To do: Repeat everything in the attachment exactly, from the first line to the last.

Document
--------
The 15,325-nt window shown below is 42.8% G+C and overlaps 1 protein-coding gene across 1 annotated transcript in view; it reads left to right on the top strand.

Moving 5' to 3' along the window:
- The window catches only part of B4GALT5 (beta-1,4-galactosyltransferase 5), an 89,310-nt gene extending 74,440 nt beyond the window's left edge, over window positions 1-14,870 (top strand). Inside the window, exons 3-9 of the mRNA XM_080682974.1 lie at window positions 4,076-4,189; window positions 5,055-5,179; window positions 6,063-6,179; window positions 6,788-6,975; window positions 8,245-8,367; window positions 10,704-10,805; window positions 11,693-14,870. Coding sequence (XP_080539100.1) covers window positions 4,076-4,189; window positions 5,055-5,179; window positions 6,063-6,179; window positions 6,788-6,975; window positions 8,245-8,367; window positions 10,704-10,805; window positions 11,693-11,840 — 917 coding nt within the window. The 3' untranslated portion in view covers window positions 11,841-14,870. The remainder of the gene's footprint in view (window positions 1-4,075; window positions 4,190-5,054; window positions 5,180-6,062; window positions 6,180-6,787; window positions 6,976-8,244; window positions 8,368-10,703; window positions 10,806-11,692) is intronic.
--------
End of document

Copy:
The 15,325-nt window shown below is 42.8% G+C and overlaps 1 protein-coding gene across 1 annotated transcript in view; it reads left to right on the top strand.

Moving 5' to 3' along the window:
- The window catches only part of B4GALT5 (beta-1,4-galactosyltransferase 5), an 89,310-nt gene extending 74,440 nt beyond the window's left edge, over window positions 1-14,870 (top strand). Inside the window, exons 3-9 of the mRNA XM_080682974.1 lie at window positions 4,076-4,189; window positions 5,055-5,179; window positions 6,063-6,179; window positions 6,788-6,975; window positions 8,245-8,367; window positions 10,704-10,805; window positions 11,693-14,870. Coding sequence (XP_080539100.1) covers window positions 4,076-4,189; window positions 5,055-5,179; window positions 6,063-6,179; window positions 6,788-6,975; window positions 8,245-8,367; window positions 10,704-10,805; window positions 11,693-11,840 — 917 coding nt within the window. The 3' untranslated portion in view covers window positions 11,841-14,870. The remainder of the gene's footprint in view (window positions 1-4,075; window positions 4,190-5,054; window positions 5,180-6,062; window positions 6,180-6,787; window positions 6,976-8,244; window positions 8,368-10,703; window positions 10,806-11,692) is intronic.